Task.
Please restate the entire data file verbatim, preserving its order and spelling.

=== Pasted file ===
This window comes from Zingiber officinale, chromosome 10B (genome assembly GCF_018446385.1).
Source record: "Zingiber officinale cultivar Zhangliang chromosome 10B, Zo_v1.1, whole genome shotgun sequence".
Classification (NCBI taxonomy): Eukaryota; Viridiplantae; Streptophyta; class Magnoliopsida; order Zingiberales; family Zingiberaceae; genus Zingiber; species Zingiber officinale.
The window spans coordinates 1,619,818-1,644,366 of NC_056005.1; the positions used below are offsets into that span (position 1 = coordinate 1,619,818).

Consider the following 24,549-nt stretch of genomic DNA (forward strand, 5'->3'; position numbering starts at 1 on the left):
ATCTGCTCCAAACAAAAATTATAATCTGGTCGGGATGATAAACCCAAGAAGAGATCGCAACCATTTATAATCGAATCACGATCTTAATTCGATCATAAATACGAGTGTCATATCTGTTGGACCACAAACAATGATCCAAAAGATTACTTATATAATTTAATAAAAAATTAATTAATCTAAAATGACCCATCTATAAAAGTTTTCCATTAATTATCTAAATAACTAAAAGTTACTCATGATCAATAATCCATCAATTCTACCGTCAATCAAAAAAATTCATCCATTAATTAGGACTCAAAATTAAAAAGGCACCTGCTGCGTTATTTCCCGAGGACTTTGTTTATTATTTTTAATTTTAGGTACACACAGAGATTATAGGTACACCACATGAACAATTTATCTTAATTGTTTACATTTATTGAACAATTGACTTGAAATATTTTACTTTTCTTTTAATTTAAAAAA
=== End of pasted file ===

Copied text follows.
This window comes from Zingiber officinale, chromosome 10B (genome assembly GCF_018446385.1).
Source record: "Zingiber officinale cultivar Zhangliang chromosome 10B, Zo_v1.1, whole genome shotgun sequence".
Classification (NCBI taxonomy): Eukaryota; Viridiplantae; Streptophyta; class Magnoliopsida; order Zingiberales; family Zingiberaceae; genus Zingiber; species Zingiber officinale.
The window spans coordinates 1,619,818-1,644,366 of NC_056005.1; the positions used below are offsets into that span (position 1 = coordinate 1,619,818).

Consider the following 24,549-nt stretch of genomic DNA (forward strand, 5'->3'; position numbering starts at 1 on the left):
ATCTGCTCCAAACAAAAATTATAATCTGGTCGGGATGATAAACCCAAGAAGAGATCGCAACCATTTATAATCGAATCACGATCTTAATTCGATCATAAATACGAGTGTCATATCTGTTGGACCACAAACAATGATCCAAAAGATTACTTATATAATTTAATAAAAAATTAATTAATCTAAAATGACCCATCTATAAAAGTTTTCCATTAATTATCTAAATAACTAAAAGTTACTCATGATCAATAATCCATCAATTCTACCGTCAATCAAAAAAATTCATCCATTAATTAGGACTCAAAATTAAAAAGGCACCTGCTGCGTTATTTCCCGAGGACTTTGTTTATTATTTTTAATTTTAGGTACACACAGAGATTATAGGTACACCACATGAACAATTTATCTTAATTGTTTACATTTATTGAACAATTGACTTGAAATATTTTACTTTTCTTTTAATTTAAAAAA